60.1 MB (3.6 MB compressed)
3856 x 5450 pixels
32.8 x 46.2 cm ⏐ 12.9 x 18.2 in (300dpi)
GARY HINCKS / SCIENCE PHOTO LIBRARY GARY HINCKS / SCIENCE PHOTO LIBRARY
Cumulonimbus thunderstorm, artwork. Cumulonimbi are large, turbulent clouds which carry rain (bottom) or hail. They usually form from cumulus clouds at a much lower height, which grow vertically instead of horizontally. The flat anvil-like mass of high cloud at top, known as an anvil dome or thunderhead, is a clear sign of an impending thunderstorm. It forms because the cloud has reached the tropopause, the barrier between the troposphere and the stratosphere, and cannot rise any higher into the warmer air above it. The build-up of energy often leads to the discharge of lightning, as shown here.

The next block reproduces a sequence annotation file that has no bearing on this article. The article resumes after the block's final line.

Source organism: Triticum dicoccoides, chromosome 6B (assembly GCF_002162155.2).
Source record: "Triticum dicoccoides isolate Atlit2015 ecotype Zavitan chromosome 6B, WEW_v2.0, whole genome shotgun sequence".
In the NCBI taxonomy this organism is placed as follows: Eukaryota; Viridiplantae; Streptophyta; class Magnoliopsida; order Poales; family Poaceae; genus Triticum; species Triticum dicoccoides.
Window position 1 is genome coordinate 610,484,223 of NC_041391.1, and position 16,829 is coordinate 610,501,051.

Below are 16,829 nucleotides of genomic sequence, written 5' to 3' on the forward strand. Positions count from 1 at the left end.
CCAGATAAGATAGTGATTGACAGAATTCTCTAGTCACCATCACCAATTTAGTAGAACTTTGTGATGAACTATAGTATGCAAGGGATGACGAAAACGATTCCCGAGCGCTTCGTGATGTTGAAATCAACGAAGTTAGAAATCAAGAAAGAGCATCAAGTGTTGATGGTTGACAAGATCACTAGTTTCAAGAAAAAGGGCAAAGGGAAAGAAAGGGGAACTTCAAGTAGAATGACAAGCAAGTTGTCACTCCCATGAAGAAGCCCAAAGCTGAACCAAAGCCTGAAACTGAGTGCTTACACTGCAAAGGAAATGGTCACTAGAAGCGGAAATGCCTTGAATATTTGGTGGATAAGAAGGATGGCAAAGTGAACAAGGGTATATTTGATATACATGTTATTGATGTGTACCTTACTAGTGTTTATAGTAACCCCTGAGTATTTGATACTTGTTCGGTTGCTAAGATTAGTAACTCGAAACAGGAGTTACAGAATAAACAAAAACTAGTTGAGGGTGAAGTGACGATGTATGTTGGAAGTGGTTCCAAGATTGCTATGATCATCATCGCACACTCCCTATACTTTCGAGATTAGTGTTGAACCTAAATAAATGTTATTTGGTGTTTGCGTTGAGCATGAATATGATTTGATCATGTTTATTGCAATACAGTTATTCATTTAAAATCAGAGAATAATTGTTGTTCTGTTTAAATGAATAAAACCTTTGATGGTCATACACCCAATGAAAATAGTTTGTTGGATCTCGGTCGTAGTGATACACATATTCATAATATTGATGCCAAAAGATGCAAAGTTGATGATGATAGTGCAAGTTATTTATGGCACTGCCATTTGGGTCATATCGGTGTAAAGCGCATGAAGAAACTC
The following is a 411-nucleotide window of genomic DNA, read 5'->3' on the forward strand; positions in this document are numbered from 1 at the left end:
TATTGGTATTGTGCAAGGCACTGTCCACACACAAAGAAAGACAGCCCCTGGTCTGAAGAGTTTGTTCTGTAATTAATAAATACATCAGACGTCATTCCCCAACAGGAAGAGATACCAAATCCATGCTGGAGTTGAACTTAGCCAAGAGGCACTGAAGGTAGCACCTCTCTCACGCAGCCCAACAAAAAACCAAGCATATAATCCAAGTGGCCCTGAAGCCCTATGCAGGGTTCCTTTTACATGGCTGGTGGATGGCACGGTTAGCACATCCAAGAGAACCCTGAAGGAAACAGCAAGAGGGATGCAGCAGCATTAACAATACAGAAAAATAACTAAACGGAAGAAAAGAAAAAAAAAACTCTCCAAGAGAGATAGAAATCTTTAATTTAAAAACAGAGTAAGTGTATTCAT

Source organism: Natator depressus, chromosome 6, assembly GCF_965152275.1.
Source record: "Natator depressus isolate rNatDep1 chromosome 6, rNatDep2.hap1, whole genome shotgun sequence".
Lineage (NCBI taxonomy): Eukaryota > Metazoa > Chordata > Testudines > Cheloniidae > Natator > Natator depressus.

Model release not required. Property release not required.